What is the Indian Child Welfare Act?
The Indian Child Welfare Act otherwise known as the ICWA was a federal law passed in 1978 to combat years of prejudice against Native Americans. The intent of the law was to stop massive numbers of Native American children from being removed from their homes and sent to Christian boarding schools and to live with white families. The federal court wanted to help reduce prejudiced attitudes and allow these children to maintain their culture. In doing this, the ICWA gave the children’s tribes the ability to help decide on the best options for the child. Thus, giving the tribes some authority to place children in homes with guardians who were part of the Native American community. The ICWA’s purpose in 1978 and now is to require law services to make an active effort to stop the removal of Indian children from their homes, and thus, their cultures. It was created as a response to years of prejudice and unfair cultural involvement by white people. By allowing tribes some say in the adoption and foster care decisions, the ICWA aimed to give the Indian community the opportunity to place children with people who understood their culture.
Who does the ICWA apply to?
The ICWA applies solely to a child that is defined by law as an “Indian child.” This means that the child must be a registered member of a federally recognized Indian tribe. In order to be considered an eligible member of a tribe, the child must be a biological child of a member of a tribe. In addition, the child must also be under eighteen and unmarried.
The Great ICWA Debate
While the ICWA has good intentions, in recent years, it has been met with some controversy. Some have criticized the law saying that it is discriminatory because it is based on race. Opponents of the ICWA bill claim that it is unconstitutional because it denies prospective parents the ability to adapt based solely on the fact that they are not Native American. Many foster parents argue that while it is important to remember your culture, many of these children form bonds with the families that they are placed with. This poses an important ethical question, is it more important for the child to be placed with a family who identifies with their cultural heritage, or is it more beneficial for the physical, mental, and emotional well-being of the child to remain with the family they were originally placed with, especially if strong attachments have already been made? While there are no easy answers, this debate elicits an emotional reaction from both sides, as both pro-ICWA and anti-ICWA advocates want what is best for the child.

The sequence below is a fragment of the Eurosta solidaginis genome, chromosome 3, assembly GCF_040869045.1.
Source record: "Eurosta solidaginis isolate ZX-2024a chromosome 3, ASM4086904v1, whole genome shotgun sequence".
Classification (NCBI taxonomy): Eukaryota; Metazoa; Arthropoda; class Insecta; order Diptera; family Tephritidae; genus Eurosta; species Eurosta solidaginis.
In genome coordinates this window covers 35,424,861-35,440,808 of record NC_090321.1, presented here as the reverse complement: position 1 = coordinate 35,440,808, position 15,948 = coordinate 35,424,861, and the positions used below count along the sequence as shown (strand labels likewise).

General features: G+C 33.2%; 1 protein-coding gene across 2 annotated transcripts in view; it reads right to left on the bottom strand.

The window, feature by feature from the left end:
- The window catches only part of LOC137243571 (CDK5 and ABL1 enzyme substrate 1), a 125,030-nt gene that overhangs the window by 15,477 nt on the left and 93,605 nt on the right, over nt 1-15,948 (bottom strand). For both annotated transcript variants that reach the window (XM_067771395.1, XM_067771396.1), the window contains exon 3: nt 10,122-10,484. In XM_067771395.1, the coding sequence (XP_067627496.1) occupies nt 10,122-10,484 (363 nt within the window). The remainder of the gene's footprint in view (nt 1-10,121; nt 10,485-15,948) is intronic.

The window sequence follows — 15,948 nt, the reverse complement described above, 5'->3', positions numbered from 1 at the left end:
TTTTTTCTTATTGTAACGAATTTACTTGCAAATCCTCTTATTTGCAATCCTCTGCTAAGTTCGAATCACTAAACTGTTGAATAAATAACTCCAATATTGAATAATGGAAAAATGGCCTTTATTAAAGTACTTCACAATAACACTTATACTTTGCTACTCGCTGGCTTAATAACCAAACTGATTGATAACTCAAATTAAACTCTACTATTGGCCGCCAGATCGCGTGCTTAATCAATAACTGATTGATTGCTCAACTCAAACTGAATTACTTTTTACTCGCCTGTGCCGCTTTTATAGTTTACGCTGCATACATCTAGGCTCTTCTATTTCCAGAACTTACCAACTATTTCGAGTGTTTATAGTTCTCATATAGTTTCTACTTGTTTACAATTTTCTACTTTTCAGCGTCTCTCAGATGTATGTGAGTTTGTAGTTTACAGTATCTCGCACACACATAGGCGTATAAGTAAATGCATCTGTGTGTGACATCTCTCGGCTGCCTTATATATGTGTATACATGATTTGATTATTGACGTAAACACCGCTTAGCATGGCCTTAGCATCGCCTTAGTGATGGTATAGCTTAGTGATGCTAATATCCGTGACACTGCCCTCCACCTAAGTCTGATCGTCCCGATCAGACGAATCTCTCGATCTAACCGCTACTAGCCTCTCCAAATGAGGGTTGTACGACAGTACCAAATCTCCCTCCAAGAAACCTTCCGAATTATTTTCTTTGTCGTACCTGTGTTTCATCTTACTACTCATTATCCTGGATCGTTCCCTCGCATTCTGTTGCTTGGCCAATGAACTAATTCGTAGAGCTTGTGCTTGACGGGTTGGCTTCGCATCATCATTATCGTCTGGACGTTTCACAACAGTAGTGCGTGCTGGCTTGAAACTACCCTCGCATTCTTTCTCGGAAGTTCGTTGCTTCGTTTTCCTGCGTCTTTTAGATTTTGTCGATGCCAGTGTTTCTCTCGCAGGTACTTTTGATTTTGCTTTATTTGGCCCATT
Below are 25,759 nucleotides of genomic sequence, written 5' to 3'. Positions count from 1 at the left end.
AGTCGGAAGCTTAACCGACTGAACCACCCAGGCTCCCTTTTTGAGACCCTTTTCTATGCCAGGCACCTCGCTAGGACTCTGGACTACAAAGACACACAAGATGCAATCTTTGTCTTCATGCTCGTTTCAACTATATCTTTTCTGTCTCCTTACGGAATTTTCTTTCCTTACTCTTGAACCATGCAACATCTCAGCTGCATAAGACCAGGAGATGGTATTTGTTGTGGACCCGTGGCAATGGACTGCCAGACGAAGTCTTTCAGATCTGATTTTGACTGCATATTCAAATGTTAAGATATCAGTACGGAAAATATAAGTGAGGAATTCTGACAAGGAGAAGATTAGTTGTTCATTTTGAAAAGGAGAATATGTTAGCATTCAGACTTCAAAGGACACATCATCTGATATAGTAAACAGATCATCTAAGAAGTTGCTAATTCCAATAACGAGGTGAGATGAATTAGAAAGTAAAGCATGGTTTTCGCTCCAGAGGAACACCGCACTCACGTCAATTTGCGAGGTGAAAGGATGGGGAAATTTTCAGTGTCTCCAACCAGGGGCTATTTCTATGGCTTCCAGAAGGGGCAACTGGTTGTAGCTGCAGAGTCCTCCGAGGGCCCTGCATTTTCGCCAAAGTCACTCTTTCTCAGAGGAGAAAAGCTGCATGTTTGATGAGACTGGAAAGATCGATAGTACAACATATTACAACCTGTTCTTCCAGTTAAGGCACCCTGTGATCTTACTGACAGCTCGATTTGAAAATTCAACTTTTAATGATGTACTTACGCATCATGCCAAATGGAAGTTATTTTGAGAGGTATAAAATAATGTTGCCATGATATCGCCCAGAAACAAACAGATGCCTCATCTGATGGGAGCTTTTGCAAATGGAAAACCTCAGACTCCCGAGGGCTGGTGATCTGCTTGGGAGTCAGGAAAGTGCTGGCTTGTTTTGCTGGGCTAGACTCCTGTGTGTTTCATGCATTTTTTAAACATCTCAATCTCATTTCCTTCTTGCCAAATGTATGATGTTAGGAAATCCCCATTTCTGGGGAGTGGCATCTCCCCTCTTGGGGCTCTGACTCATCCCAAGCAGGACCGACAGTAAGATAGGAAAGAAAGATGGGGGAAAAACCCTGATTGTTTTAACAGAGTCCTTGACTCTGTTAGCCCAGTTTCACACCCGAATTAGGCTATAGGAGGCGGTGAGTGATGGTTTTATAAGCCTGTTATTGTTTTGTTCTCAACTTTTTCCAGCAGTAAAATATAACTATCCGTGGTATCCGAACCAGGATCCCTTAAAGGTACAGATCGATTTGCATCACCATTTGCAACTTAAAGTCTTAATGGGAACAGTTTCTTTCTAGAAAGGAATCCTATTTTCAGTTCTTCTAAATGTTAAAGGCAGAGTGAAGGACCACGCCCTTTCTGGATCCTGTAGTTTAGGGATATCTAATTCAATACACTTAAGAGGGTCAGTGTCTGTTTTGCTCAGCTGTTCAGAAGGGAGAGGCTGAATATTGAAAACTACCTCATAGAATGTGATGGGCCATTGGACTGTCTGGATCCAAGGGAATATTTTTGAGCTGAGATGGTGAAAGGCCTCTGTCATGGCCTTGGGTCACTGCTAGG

What does the Debate Mean For Adoption?
Earlier this year, a Texas couple challenged the court for custody of their foster son. In a surprising turn of events, they were able to overturn the ICWA law and gained custody of their child. As of now, they are trying to also adopt his sister because they feel it would be best for the children to be raised together. Regardless of your side on the debate, this event has revolutionary effects. Many people wonder about the future of this law and if the court will continue to uphold the values of the Native American community and help maintain their cultures by placing children in homes where people share their cultural experiences. Others wonder if this law is inhibiting these children from being placed in loving homes because their prospective parents are not part of this community. Regardless, this case has shown that the future of the ICWA is in question and that this could have a great impact on the adoption process for Native American children.
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Julianna McKenna is a college student at Saint Mary’s College in Notre Dame, Indiana double majoring in English Writing and Psychology. She is passionate about adoption and foster care and is considering a career in adoption law or counseling. In January 2019, Julianna became an intern for Adoption Choices of Kansas, Inc. She is incredibly dedicated to promoting children’s rights and is excited to research and advocate for children.
Deutch, G. (2019, February 23). A court battle over a Dallas toddler could decide the future of Native American law. Retrieved June 11, 2019, from https://www.theatlantic.com/family/archive/2019/02/indian-child-welfare-acts-uncertain-future/582628.
Hoffman, J. (2019, June 05). Who can adopt a native American child? A Texas couple vs. 573 tribes. Retrieved June 11, 2019, from https://www.nytimes.com/2019/06/05/health/navajo-children-custody-fight.html
Understanding ICWA-Indian Child Welfare Act. (2019). Retrieved June 11, 2019, from https://consideringadoption.com/adopting/legal-process-of-adoption/understanding-icwa-indian-child-welfare-act.
What is the Indian child welfare act. (2019). NICWA. Retrieved June 11, 2019, from https://www.nicwa.org/families-services-providers/